Haemophilus Influenzae type b (Hib) meningitis

Hib meningitis is caused by bacteria called Haemophilus influenzae type b.

Until the introduction of the Hib vaccine in 1992, this was the main form of meningitis in young children in the UK. It mainly affects children under 4 years of age1. Nowadays, Hib is rare in all age groups. In the UK, cases in adults tend to occur in people at the ages most likely to mix with children, both as parents and as grandparents2 .

Hib can cause a range of serious illness, most frequently meningitis3. Hib meningitis is an inflammation of the lining of the brain and spinal cord, and it has the same symptoms as other kinds of bacterial meningitis.

  • In the early stages, a person usually feels unwell, with fever, headache and vomiting, just like many mild illnesses.
  • Typical meningitis symptoms - stiff neck and dislike of bright light normally happen later.
  • As the disease gets worse the person affected may become very sleepy and difficult to wake, confused or delirious, and may have seizures (fits).

Babies and young children often do not get a stiff neck or dislike of bright lights.

  • They may refuse to feed and be irritable with a high-pitched or moaning cry, especially when you pick them up.
  • They may have blotchy, pale or bluish skin.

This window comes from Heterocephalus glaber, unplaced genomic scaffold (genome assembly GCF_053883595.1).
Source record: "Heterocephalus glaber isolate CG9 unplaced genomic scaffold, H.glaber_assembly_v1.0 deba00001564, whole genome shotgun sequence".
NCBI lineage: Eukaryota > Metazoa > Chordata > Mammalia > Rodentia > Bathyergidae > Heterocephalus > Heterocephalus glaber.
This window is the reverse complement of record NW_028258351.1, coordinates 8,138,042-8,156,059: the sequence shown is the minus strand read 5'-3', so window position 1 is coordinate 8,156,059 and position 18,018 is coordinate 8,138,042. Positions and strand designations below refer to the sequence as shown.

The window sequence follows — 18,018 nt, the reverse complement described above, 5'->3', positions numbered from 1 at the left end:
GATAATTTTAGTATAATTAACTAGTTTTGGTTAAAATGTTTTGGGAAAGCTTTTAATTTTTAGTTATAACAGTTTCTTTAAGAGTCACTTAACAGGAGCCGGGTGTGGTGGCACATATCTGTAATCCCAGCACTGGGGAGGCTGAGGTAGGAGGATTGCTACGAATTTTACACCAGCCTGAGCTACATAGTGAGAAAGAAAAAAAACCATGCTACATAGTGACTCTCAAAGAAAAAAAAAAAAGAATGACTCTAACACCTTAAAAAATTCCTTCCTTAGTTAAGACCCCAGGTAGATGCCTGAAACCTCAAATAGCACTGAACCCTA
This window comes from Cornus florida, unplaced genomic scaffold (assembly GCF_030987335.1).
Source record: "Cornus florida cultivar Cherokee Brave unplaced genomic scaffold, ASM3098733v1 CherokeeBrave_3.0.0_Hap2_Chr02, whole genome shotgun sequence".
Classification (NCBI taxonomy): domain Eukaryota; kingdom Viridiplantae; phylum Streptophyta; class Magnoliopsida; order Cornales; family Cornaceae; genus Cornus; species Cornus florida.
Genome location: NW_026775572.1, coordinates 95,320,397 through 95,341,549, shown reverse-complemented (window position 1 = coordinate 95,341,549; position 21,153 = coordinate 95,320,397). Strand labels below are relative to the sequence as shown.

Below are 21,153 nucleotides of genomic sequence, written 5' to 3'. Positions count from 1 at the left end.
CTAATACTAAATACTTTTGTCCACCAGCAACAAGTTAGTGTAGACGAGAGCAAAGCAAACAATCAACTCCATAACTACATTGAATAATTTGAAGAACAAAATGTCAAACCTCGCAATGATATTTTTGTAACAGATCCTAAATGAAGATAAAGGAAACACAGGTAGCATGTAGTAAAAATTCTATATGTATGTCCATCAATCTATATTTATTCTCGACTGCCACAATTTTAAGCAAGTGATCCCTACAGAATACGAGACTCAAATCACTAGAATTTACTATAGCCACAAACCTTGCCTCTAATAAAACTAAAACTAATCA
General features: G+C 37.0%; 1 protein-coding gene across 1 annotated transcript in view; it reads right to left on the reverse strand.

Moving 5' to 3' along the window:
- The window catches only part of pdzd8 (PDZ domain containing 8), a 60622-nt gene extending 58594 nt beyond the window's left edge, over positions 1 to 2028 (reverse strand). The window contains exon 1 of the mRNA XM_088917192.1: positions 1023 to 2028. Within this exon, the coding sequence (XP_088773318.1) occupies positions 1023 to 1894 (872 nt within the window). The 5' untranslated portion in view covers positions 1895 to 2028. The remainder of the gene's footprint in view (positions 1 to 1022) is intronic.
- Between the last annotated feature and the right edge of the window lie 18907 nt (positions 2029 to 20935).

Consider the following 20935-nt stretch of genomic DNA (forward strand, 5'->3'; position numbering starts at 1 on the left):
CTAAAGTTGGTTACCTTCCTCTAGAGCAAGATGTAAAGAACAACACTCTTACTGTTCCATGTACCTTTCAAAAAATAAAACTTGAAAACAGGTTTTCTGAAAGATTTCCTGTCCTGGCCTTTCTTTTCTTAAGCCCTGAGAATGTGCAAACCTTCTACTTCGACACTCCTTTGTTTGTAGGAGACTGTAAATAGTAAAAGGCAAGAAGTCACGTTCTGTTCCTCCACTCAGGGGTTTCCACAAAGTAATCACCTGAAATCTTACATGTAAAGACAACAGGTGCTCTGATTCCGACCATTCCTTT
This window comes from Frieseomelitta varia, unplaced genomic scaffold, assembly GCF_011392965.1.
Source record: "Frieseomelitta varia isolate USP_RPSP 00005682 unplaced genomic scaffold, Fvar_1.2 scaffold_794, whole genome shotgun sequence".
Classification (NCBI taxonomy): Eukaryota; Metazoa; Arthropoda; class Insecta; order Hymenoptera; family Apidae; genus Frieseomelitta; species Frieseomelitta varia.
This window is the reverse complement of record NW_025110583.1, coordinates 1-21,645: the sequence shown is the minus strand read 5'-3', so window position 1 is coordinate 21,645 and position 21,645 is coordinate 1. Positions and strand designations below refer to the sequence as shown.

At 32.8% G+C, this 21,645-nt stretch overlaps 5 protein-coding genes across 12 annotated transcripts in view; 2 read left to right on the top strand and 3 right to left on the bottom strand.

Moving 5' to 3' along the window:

• Their body may be stiff, with jerky movements or go floppy and lifeless.
  • The soft spot on a baby’s head may be tense or bulging.

People with Hib meningitis do not normally get a rash. A meningitis rash is more typical of meningococcal infection, which is now the most frequent cause of meningitis in the UK, and often occurs together with septicaemia (blood-poisoning).

Nowadays in the UK, at least 95% of people with Hib meningitis recover4, but it can be fatal.

As many as one survivor in eight may be left with disabilities, that may be as severe as deafness, problems with co-ordination and epilepsy5. In many cases, after effects are temporary or improve over time. In the early stages of recovery, and especially with young children, it can be difficult to tell if problems will be long-lasting.

Other severe Hib diseases include septicaemia, epiglottitis (inflammation of the back of the throat), pneumonia, cellulitis (inflammation of tissue), osteomyelitis (bone infection), arthritis, and pericarditis (inflammation of the heart lining) 4.

Hib can also cause milder ailments like ear infections and minor respiratory illness.

How do you get Hib?

Hib bacteria are found only in humans, and live temporarily in the back of the nose and throat4.